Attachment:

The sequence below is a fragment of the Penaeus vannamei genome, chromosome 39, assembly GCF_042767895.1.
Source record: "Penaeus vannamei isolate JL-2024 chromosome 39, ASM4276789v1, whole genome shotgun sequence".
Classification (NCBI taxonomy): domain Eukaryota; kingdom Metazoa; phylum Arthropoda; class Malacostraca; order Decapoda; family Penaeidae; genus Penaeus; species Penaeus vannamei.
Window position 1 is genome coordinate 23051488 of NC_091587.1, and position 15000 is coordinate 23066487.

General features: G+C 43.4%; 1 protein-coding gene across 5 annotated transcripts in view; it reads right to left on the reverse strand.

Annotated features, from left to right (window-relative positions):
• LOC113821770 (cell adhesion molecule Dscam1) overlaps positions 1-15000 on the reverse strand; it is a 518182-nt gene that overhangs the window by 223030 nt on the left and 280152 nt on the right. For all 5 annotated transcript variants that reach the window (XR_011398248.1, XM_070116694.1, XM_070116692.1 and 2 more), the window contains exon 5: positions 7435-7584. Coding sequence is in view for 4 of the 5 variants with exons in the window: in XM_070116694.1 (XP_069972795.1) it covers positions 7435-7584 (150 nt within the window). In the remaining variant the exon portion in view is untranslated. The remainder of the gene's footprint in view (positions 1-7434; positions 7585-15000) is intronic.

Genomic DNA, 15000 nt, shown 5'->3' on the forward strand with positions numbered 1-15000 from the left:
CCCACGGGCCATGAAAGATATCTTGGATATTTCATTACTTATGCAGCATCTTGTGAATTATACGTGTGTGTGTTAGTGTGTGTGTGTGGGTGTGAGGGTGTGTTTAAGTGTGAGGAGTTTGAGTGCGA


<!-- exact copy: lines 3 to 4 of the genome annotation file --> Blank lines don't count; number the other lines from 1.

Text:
Classification (NCBI taxonomy): domain Eukaryota; kingdom Metazoa; phylum Arthropoda; class Malacostraca; order Decapoda; family Penaeidae; genus Penaeus; species Penaeus vannamei.
Window position 1 is genome coordinate 23051488 of NC_091587.1, and position 15000 is coordinate 23066487.